Dobbs, Michael. “The Unwanted: America, Auschwitz, and a Village Caught in Between”, Knopf, 2019.
Families Seeking Escape
“Michael Dobbs’ “The Unwanted” is published in cooperation and association with the United States Holocaust Memorial Museum and is a riveting story of Jewish families seeking to escape Nazi Germany.
Our story opens in 1938 right before World War II broke out. American journalist Dorothy Thompson wrote “a piece of paper with a stamp on it” was “the difference between life and death.” People did not comprehend the seriousness of what Thompson wrote. “The Unwanted reflects the seriousness of that statement and is the intimate account of a small village on the edge of the Black Forest whose Jewish families desperately pursued American visas to flee the Nazis. They had to deal with formidable bureaucratic obstacles and some were able to make it to the United States while others were unable to obtain the necessary documents in order to get the piece of paper with a stamp on it and others were murdered in Auschwitz, their applications for American visas were still “pending.”
Writer Dobbs had access to previously unpublished letters, diaries, interviews, and visa records and is able to give us an illuminating account of America’s response to the refugee crisis of the 1930s and 1940s. He describes the deportation of German Jews to France in October 1940, along with their continuing quest for American visas. He re-creates the heated debates among U.S. officials over whether or not to admit refugees amid growing concerns about “fifth columnists,” at a time when the American public was deeply isolationist, xenophobic, and anti-Semitic.
This is a Holocaust story that is both German and American that brilliantly captures the experiences of a small community struggling to survive as the world was going mad around it. We read of the fight to get Jewish refugees into the United States in the years right before the War and extending into 1941 through using the plight of Jews from the small German village of Kippenheim in the German area of Baden as they realized what was happening to them. (Is it even possible to imagine something like this?.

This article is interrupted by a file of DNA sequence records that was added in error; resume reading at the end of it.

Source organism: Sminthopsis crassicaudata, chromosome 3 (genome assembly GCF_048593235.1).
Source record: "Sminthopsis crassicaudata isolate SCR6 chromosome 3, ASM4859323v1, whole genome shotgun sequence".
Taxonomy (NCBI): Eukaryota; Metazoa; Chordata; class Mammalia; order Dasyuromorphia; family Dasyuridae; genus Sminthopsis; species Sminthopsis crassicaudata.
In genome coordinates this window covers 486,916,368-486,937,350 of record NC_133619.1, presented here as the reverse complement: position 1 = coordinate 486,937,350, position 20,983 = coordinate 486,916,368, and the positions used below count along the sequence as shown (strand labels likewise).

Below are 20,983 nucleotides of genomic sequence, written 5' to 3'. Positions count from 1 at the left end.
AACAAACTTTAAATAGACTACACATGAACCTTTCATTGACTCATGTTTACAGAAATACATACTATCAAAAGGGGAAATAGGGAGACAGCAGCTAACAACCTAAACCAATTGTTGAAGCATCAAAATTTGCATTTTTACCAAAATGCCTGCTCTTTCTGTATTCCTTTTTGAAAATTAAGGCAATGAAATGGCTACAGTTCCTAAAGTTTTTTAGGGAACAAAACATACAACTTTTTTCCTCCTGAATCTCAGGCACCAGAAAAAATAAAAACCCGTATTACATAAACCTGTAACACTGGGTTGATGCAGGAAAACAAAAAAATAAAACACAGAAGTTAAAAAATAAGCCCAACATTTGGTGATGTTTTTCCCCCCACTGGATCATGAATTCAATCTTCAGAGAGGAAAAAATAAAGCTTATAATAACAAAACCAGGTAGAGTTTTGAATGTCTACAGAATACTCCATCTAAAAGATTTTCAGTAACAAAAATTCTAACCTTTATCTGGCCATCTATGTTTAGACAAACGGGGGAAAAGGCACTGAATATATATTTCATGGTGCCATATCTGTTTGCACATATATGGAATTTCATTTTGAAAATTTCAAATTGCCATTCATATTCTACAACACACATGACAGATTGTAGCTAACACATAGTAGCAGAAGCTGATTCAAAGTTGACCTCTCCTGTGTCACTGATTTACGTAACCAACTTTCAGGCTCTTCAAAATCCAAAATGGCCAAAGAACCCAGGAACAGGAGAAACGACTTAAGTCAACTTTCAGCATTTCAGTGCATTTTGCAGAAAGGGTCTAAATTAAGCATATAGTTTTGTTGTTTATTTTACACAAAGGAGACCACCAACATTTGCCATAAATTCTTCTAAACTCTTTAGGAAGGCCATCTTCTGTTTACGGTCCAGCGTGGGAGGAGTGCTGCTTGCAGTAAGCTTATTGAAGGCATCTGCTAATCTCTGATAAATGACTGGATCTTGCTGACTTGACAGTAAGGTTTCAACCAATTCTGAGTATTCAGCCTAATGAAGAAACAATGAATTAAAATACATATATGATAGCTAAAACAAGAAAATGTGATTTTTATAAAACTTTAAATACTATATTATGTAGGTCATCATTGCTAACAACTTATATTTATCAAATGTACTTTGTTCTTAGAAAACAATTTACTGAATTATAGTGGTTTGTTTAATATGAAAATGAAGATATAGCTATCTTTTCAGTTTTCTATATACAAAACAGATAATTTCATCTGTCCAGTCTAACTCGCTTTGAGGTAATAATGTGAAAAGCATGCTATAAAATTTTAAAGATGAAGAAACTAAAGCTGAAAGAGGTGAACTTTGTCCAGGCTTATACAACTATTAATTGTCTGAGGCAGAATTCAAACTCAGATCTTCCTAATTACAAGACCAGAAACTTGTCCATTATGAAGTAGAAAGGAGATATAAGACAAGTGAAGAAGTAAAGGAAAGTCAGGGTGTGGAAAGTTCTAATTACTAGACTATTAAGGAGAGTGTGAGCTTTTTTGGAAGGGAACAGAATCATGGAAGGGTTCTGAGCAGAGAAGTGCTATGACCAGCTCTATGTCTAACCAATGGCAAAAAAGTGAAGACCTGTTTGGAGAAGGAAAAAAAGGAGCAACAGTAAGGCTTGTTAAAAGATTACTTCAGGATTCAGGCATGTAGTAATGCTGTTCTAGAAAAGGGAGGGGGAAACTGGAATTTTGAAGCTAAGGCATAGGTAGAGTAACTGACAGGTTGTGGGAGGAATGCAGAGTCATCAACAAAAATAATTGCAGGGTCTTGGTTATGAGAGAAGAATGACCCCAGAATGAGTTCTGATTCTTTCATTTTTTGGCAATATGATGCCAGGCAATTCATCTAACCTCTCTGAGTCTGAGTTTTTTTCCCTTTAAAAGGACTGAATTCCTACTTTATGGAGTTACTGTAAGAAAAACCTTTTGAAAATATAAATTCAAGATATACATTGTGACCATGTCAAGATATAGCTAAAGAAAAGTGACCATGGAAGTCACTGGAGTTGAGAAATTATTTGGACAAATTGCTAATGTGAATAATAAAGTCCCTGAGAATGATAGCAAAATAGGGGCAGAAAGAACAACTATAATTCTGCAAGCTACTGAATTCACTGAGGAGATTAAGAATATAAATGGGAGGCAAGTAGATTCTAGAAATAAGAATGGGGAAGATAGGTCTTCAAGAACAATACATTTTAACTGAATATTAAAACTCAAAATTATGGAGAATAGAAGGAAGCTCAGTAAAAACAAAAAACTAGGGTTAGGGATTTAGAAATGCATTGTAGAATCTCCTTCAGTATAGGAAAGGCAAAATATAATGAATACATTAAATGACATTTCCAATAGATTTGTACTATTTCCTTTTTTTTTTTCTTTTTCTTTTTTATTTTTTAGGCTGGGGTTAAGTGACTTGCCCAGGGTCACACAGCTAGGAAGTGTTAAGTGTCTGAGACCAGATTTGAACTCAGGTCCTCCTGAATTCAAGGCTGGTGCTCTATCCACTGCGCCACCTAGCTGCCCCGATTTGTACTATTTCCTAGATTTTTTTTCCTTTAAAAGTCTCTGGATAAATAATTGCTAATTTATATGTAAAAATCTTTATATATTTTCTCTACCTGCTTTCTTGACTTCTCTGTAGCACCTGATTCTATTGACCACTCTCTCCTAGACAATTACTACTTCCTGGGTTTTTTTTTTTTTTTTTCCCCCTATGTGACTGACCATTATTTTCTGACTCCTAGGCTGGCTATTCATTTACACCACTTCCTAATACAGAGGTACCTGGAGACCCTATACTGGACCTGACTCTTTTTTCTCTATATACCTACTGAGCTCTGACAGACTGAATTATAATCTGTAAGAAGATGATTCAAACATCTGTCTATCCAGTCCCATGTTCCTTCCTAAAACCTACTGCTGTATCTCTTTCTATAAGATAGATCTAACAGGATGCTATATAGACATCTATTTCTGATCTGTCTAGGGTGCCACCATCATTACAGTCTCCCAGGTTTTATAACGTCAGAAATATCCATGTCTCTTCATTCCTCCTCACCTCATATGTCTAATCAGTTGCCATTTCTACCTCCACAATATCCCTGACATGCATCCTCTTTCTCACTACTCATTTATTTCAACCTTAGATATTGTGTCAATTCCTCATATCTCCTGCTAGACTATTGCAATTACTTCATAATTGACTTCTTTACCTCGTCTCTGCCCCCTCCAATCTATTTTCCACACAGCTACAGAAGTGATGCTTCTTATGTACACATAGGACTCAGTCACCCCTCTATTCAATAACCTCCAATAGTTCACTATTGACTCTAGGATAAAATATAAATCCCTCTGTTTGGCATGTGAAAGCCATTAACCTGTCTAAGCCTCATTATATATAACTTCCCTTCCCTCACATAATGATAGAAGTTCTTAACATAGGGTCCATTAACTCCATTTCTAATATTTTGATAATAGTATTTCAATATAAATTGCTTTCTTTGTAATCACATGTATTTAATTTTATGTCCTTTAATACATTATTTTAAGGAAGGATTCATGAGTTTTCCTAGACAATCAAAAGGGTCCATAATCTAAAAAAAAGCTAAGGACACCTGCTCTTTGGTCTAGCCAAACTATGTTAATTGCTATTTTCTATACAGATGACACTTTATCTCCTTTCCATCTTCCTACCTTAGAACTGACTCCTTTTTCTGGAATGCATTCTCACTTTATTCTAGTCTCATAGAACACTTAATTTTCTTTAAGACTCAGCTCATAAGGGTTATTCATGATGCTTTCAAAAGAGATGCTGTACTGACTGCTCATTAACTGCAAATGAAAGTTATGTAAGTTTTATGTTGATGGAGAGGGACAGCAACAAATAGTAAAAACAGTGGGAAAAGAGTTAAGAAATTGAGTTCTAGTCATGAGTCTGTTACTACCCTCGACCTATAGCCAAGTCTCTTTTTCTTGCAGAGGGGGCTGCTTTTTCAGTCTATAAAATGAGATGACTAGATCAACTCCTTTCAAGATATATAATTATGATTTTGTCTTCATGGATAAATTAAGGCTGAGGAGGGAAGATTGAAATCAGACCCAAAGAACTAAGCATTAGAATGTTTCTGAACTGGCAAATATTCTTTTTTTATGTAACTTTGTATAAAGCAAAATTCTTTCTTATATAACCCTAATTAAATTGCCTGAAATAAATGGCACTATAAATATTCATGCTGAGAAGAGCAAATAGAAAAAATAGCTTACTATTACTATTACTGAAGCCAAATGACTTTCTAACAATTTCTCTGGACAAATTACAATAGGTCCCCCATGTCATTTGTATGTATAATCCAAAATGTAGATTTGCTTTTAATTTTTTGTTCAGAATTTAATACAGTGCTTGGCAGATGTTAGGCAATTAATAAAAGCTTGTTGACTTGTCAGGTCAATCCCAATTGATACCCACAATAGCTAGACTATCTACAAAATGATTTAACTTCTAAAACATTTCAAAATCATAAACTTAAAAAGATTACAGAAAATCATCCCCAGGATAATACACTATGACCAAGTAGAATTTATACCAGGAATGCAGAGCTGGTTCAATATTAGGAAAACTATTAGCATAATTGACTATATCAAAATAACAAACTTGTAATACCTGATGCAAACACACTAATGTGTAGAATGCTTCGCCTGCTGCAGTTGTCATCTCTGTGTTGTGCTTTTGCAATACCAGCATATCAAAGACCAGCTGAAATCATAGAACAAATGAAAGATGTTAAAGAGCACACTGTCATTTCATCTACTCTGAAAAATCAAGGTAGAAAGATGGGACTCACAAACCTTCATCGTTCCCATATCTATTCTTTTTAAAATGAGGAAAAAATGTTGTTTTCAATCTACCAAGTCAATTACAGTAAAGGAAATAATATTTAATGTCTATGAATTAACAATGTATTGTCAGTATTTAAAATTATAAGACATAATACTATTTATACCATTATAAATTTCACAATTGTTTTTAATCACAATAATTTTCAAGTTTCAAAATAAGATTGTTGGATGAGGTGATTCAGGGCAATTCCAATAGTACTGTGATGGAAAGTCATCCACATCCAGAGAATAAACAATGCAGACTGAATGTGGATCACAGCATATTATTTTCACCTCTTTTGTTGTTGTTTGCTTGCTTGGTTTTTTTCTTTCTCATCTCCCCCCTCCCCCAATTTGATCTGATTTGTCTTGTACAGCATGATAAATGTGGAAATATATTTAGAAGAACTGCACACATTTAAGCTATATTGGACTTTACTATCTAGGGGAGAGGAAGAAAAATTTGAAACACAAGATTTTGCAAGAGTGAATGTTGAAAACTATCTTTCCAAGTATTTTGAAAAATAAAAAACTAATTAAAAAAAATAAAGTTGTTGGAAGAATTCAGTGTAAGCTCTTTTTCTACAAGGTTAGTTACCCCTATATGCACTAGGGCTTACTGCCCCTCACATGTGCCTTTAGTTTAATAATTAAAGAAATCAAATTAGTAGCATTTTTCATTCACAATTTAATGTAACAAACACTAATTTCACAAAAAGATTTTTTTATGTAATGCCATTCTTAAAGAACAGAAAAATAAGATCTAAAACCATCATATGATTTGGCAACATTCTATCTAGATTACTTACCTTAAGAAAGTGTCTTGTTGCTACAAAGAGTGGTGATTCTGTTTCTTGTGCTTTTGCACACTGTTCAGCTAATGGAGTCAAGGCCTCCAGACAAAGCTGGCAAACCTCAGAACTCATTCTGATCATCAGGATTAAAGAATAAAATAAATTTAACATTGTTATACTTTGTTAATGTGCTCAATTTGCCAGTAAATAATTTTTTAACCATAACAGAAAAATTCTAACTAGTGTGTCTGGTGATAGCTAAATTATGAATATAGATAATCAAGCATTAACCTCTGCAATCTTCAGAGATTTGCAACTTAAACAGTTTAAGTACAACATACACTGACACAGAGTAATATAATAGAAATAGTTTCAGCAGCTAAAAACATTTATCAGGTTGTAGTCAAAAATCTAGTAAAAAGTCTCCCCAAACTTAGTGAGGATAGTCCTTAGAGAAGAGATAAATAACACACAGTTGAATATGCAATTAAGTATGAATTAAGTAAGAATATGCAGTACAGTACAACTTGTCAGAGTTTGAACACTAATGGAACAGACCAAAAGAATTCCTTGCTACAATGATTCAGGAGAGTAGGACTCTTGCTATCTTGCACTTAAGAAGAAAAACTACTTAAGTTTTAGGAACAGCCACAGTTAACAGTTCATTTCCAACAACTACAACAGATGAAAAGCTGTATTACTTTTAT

Kippenheim is not far from the French/German border of the Rhine River. (Dobbs helpfully puts maps of both the village and its location in Germany). Jews and Christians had lived peacefully with each other for generations. The town’s synagogue was right down the street from the Catholic Church. However, by the mid-1930’s, as the Nazis consolidated their hold on the government and the people, Kippenheim’s Jews began to feel the regime’s oppression. Some residents left Kippenheim for safer places. But by 1938 and the Kristallnacht pogrom, Jews all over Germany woke up to the deep and very real threat of the Nazis. Plans were made to leave Germany, but those plans involved getting approvals from nations to emigrate to and approvals to leave Germany. (It was still, at that time, the official German policy to encourage Jewish emigration rather than extermination which came later.)
Dobbs focuses on a few families from the village and the attempts they made to “get out”. Many were successful and were able to leave before and slightly after the breakout of war on September 3, 1939. But most of the remaining Jews were sent to Gurs – a holding camp in the southwest part of France (This is the same camp to which philosopher Hannah Arendt was sent). From there, attempts by United States charities and government entities to save these few thousands of German Jews ( including Kippenheim’s contingent) and send them to safety in the US or Mexico or Martinique.
By concentrating on the fates of a hundred or so German Jews in Gurs and Marseilles, and interspersing the activities being carried on by the United States to both save them from being “sent East” or disrupt that attempt because of prejudice by some American officials, Michael Dobbs brings us quite a read. He includes maps and pictures and charts so that we know exactly where we are and his story of the village of Kippenheim is complete when he looks at the village today. The story is captivating and well-documented book and is probably one we would never have known otherwise. Here we have German Jews deported by Nazis to unoccupied France in October 1940. Shuttled from one terrible camp to another, they desperately sought American visas to avoid deportation to the East. We are kept on the edge of our seats as we read the history of U.S. diplomacy toward the Jews of the Third Reich.
Holocaust scholar Deborah Lipstadt tells us, “Too often when we speak of atrocities, mass murder, crimes against humanity, or genocide we think in terms of hundreds of thousands, if not millions. “The Unwanted” reminds us that the victims of each atrocity are individuals with their own story and their own particular tragedy. Michael Dobbs has written a compelling history of the Jewish community of one town. We come to know these individuals in a deeply personal way. He brings us into their lives and we experience their desperate struggle to survive at a time when they were abandoned by the world.”
As we today deal with immigration policy once gain in this country it is important to. Be reminded of one small town and the human price paid because of antisemitism and the tragic consequences of an unresponsive refugee policy.